The dusking sun had descended below the horizon and gave way to a blackening sky over Jolie’s Swine Farm. The lights of the two-story farmhouse at the edge of the field burned more brilliantly as the nighttime haze came. Occasionally the passing of a truck or car could be made out, then thunder could be made out. Following that a trek out to the ravine whether it be day or night, then rebuild the fence Following that, squeals from the hogs.
There was no more thunder that night. At the farmhouse Jolie lay in her bed before the television; static on the screen. The bedroom window was parted a few inches and allowed a steady, chilled breeze to enter. At the corner of her room there laid, still attached to its metal post, the yellow SLOW DOWN sign. Jolie’s attention was then taken by a screeching of tires in the distance, but no thunder. Jolie’s eyes rolled from the window back to the meaningless static.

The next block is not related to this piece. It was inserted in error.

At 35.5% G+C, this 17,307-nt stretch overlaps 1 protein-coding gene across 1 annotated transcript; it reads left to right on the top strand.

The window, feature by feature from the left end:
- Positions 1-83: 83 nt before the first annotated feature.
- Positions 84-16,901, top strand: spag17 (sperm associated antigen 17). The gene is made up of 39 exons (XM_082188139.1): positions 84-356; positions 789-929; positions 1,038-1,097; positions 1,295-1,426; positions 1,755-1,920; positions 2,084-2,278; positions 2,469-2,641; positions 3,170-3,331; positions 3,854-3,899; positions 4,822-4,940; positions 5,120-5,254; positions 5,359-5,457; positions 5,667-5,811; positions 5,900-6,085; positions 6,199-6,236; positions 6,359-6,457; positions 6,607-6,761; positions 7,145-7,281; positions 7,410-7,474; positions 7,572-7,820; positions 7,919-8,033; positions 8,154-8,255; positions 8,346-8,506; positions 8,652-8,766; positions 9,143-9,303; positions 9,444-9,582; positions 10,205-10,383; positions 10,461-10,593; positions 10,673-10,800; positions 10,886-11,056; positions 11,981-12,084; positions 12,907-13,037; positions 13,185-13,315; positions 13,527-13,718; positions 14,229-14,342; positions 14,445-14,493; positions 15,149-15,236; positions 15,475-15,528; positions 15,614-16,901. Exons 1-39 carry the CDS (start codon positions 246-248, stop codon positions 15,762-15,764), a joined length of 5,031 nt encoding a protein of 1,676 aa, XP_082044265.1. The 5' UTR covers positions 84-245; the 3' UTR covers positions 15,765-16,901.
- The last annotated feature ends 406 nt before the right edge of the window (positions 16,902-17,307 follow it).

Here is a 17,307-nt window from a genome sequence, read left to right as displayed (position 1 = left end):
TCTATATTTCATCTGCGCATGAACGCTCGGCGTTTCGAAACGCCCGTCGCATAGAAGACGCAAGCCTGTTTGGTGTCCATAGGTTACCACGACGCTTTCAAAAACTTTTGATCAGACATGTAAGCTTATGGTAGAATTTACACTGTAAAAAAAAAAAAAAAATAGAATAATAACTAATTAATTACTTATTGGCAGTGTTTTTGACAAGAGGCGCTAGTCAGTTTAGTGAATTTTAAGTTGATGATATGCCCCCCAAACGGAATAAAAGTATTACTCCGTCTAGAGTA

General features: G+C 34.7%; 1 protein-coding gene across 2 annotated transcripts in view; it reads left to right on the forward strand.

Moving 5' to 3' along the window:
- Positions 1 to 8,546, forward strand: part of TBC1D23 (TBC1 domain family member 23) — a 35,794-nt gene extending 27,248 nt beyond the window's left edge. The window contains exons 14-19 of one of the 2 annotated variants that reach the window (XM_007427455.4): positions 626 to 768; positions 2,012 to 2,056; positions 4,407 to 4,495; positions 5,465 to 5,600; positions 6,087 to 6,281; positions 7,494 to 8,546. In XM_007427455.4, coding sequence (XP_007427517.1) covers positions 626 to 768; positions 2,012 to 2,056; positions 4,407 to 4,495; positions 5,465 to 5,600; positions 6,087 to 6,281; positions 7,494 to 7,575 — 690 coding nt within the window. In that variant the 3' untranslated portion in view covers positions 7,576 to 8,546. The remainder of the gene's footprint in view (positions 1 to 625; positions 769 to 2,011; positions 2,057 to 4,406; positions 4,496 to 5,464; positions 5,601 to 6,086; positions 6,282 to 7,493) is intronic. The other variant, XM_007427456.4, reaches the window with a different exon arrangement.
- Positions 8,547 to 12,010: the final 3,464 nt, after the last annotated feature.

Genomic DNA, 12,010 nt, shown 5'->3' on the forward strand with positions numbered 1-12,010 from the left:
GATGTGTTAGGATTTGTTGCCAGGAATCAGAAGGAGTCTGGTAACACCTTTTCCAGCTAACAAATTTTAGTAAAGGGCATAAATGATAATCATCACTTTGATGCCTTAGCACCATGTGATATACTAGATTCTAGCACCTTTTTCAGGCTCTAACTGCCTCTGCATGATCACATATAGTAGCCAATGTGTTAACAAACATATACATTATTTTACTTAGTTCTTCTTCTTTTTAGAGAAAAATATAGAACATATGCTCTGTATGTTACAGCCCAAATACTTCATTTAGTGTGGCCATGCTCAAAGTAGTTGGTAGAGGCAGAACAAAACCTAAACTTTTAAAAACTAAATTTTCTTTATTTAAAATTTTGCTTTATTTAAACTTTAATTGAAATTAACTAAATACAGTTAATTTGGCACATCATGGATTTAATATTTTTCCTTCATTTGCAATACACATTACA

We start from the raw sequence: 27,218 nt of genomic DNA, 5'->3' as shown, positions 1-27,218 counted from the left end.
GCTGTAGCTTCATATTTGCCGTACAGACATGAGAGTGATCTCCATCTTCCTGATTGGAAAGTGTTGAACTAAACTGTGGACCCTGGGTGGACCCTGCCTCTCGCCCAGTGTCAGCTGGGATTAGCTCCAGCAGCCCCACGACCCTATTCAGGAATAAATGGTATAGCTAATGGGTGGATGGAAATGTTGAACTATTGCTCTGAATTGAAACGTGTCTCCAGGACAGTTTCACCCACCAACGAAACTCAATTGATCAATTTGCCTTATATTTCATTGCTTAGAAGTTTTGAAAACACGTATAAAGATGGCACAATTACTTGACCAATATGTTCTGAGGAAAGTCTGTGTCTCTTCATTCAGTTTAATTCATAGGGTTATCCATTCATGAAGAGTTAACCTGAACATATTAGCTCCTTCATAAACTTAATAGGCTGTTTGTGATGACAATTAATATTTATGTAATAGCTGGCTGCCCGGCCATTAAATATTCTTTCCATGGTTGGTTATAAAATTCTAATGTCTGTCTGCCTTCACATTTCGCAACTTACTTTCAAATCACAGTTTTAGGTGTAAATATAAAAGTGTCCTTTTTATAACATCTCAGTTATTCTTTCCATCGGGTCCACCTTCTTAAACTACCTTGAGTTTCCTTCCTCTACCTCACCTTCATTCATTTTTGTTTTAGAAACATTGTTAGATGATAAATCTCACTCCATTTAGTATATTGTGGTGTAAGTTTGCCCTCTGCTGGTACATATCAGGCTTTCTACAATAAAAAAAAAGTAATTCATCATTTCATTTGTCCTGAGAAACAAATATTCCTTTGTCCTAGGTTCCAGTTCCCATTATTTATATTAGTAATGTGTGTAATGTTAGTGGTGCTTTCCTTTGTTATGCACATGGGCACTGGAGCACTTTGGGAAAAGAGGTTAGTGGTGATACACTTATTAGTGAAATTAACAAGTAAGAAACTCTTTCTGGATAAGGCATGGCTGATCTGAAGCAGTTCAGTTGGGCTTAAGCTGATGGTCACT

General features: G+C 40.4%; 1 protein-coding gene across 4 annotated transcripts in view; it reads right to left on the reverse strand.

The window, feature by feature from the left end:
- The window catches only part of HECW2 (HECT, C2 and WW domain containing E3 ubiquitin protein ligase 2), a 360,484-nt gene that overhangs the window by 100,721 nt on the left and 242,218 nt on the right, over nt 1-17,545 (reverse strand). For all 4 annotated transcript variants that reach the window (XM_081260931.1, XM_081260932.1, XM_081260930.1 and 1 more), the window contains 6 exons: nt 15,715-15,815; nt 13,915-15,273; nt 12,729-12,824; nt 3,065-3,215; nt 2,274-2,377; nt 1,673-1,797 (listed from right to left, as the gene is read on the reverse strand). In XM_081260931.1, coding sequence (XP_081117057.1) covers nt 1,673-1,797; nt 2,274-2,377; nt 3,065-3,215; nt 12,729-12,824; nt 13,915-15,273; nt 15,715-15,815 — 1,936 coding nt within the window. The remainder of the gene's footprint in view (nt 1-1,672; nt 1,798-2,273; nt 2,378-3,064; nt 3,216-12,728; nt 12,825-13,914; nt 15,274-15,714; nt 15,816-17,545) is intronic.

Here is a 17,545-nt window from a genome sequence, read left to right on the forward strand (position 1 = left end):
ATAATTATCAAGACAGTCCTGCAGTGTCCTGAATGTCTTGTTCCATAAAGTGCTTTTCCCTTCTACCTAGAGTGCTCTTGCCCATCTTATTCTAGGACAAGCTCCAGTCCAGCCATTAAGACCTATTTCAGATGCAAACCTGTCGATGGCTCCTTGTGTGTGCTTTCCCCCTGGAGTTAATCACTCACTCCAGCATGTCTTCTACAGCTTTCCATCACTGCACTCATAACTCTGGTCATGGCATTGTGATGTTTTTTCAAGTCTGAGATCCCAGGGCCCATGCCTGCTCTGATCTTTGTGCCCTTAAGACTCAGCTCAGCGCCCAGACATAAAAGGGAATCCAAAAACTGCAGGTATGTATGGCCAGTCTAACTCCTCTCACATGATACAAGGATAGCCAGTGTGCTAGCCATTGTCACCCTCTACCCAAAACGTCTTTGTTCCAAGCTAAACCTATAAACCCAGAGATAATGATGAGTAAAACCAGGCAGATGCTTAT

The beasts squealed below Jolie’s bedroom window, propelling rushes of excitement within her. She smiled. The wind carried the squealing from other beasts who congregated at the shed. Their savage sounds were conducted by their hungry stomachs. It would have pierced the ears of any living body, save a seasoned hog farmer. The dead cannot hear. And the wind howled, rattling the tin coverings of the shed with its hidden, cold hands. Tearing the tree branches, stampeding through the fields, hurling dead leaves into the shed siding. The white-eyed corpse sat slumbered, reticent, insensitive to the pandemonium. The beasts were desperate to get in. The tool shed was locked. Its lifeless blue-eyed inhabitant dead to the world in rigor mortis. The hogs again congregated at the door, pressing their nostrils into it, squealing. Jolie could make out the squeals in the distance as her eyes rolled back to the parted window. Lifting the covers, she said aloud “it’s time.”
Jolie made her way down the stairs and her oversized calves made it difficult. Keys in hand she made her way to the tool shed with a flashlight that beamed profoundly in the milky haze over the fields. At one point she shot her head back towards the farmhouse, watching it slowly disintegrate out of view into the veil of the nighttime haze, the bedroom window was a distant glow. The grass was damp, the soil soggy from the evening fog.